the peoples peas x shivon love
Black-eyed peas. Enjoyed across cultures—from Pakistani lobia keema to Nigerian ewa dodo, to Ethiopian berbere stew to Ghanaian redred to the American South’s Hoppin’ Jean—they are tradition, comfort and home.
Domestically, they have been prepared and consumed at the dawn of the new year. They are considered symbols of luck, blessings, survival, and hope for the year to come.
I didn’t grow up eating black-eyed peas. I cringed at the thought of those little suckers — staring up at me, waiting to be eaten. Ha, well y’all better keep waiting.
Then one day, many years later, much like their shriveled and shed skins in soaking water, they reemerged and somehow became a beloved addition to my pantry.
Perhaps trying to make up for what I may have missed, all those years eschewing the bean with the curious appearance, I began unconsciously trying to perfect the pea. Acaraje or black-eyed pea fritter, black-eyed pea salad, or Texas caviar as some call it, Hoppin’ Jean, and most recently, this dish whose name, well, is simply what they are. A dish that holds the traditions and stories of many people.
I now feel comforted and nourished when I eat black-eyed peas, especially in this dish, inspired by the hands, hearts and hopes of brown people across continents.
I pray that it will become a tradition for my family here, in Philadelphia, or wherever we may be. A dish that celebrates our blessings, our survival, and our hope for the future.
4 15 oz cans of black-eyed peas, drained and rinsed
4 tb butter
1 large onion
1 ½ tb fresh ginger, minced
3 garlic cloves, minced
1 hot pepper of choice, seeded and minced
spices: 1 tsp turmeric, 1 tsp fenugreek, ¼ tsp allspice, ½ tsp cardamom, ½ tsp clove, 3 tb smoked paprika, ½ tsp ground nutmeg, ½ tsp cinnamon, freshly ground sea salt and pepper, to taste
3 medium tomatoes, roughly chopped
1 c coconut milk
1 c vegetable broth
optional: fresh parsley, cilantro, or scallions added before serving
Measure out all spices. Put them together in a bowl.
Let them get to know one another.
In large pot or saucepan, melt butter. Add onion, ginger, garlic, and hot pepper, stirring until they visibly begin to soften and brown.
Add spices, stirring until you like what you smell.
Then invite tomatoes, stirring and cooking until they begin to break down slightly.
Stir in coconut milk and broth, bringing to a boil. Simmer over medium heat, stirring occasionally until sauce has thickened, about 20 minutes.
Add black-eyed peas. Continue to cook over medium heat for 10 minutes. Taste. Add more spice, if desired. Fold in parsley, cilantro, and scallions before serving.
Give thanks and break bread.
grits + greens x khaliah d. pitts
Turmeric Grits over Wilted Greens
Rough chop (or chiffonade, if you fancy) greens of your choice (I’ll be using collards in the spirit of the new year, for blessing, good tidings + good luck). Cover the bottom of a bowl with your greens.
Prepare your grits, however you like to do so, but for the best effect, make sure they’re kinda soupy; you want to pour them over your greens. Dress your grits with butter (of your choice), pink salt (a must), + black pepper. Sprinkle in the turmeric while stirring. You want to shake enough in there to get a golden color.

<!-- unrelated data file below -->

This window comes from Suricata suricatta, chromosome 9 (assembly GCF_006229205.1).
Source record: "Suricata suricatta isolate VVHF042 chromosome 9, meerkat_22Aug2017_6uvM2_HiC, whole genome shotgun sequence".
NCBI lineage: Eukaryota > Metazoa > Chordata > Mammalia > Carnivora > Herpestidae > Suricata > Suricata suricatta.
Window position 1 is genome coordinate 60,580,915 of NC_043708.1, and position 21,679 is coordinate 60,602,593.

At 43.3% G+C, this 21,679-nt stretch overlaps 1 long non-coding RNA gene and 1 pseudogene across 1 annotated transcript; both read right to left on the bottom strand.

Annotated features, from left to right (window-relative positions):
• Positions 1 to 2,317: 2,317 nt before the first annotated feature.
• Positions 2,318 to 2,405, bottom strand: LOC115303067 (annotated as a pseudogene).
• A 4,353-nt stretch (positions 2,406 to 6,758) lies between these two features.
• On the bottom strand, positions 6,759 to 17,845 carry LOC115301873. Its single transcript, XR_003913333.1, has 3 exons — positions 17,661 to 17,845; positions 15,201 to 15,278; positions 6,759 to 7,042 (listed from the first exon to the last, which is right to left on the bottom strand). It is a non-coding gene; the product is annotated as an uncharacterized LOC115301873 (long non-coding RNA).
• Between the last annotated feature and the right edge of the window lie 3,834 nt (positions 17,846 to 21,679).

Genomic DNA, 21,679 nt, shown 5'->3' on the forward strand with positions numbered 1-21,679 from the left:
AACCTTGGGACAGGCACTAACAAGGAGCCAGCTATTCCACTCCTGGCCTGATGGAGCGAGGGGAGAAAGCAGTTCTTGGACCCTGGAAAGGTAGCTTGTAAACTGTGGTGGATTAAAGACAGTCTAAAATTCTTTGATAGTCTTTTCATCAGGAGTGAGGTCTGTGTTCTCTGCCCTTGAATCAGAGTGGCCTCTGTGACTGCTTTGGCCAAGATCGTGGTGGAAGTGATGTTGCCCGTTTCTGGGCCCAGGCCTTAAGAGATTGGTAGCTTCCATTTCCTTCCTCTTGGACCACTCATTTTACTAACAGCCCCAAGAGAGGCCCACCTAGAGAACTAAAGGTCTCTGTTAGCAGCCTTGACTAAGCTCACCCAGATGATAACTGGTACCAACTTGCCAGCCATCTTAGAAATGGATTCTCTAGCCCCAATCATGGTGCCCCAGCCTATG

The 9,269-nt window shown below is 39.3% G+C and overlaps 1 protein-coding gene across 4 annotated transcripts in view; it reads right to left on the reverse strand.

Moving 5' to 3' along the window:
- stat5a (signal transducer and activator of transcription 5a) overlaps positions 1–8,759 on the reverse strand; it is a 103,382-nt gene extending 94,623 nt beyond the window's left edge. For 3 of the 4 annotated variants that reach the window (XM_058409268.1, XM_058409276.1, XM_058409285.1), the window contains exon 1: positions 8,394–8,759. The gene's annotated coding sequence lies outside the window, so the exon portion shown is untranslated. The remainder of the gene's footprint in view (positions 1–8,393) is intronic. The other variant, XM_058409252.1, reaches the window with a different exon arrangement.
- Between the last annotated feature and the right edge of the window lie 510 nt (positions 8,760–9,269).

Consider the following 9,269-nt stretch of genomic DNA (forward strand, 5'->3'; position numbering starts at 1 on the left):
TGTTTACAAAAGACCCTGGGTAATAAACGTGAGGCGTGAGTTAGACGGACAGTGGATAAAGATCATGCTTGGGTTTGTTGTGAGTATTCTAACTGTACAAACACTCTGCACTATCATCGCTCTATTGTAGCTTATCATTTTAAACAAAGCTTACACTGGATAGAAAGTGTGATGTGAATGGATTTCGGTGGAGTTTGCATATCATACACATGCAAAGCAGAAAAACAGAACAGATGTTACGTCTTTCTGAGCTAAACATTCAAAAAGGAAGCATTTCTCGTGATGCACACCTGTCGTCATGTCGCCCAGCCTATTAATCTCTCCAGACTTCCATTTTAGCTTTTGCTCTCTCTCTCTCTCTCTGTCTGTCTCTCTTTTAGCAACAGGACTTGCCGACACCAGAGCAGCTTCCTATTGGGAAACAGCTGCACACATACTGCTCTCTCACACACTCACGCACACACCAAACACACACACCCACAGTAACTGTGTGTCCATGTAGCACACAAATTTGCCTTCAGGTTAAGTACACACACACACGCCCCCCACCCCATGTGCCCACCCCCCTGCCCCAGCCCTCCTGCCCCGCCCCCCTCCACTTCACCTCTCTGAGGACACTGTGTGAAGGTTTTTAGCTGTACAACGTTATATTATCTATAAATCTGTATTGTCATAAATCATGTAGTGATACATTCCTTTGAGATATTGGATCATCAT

Now, pour these hot, soupy grits over your greens. The heat will wilt them.
Add whatever toppings you’re into: shrimp + onions, fried plantains, an over-easy egg, avocado, mushrooms + peppers, however you get down.
Now for New Year’s… I suggest a topping of black-eyed peas.
We had grits many a Sunday morning growing up. Still, when we all find the occasion to get together + share that first meal, grits are often on the menu. Cheese grits specifically. I could never develop a real appreciation for cheese grits, I’m not a huge fan of cheese as it is, so usually I’d get served a bowl of hot + steamy sweet grits: just grits with sugar added. Once my family stopped making it a habit to eat together every Sunday morning, I left grits firmly in the past. It wasn’t until I was a bit grown, living on my own, that I was able to really love grits. I was fasting for Ramadan one year (in solidarity with my Muslim folks) + I decided that grits would be a perfect pre-sunrise meal, filling enough to carry me through the day, but not too heavy to enjoy at 4:00 a.m. I made my grits with no cheese, butter, salt, and pepper + paired it with a fried egg + a small breakfast salad, probably arugula, tomatoes, and blueberries. It was hittin’. I enjoyed it immensely many mornings during the fast. It brought back those feelings of early mornings, Sundays, + my Dad whippin’ around the kitchen in his 5th Generation Tillery apron (my mother’s family). I let it become my comfort food again. In recent years, seeking a natural way to fight the seasonal blues, turmeric was suggested to be added heavily to my diet. I threw it in my grits, my bowl of warm memories, enjoying the sunny yellow color. I poured the grits over a bed of torn up kale, ‘cause I have to get my raw veggies in somehow. Sometimes, I’d put the grits over my breakfast potatoes and enjoy the hot grains dancing alongside mushrooms + onions + peppers, everything warm + still crunchy + so, so yummy.
how many cups of water can you carry?
in your dust-worn palms
how many seeds can you hide?
under the warm throws of your tongue
how many moons can you tuck?
behind your grandad’s ears
how many laughs you got?
folded into the corner of your apron
add that, all that.
to that pot, nah, nah
and garlic and thyme
and maybe you can pray, if you try
and you can stir it with the wooden spoon
and a sprig of basil too
peer into the cast iron eyes
and let the steam kiss you.
these pieces were originally published in From Our Kitchens: Recipes from the Philadelphia Assembled Kitchen in conjunction with the 2017 Philadelphia Assembled Exhibit.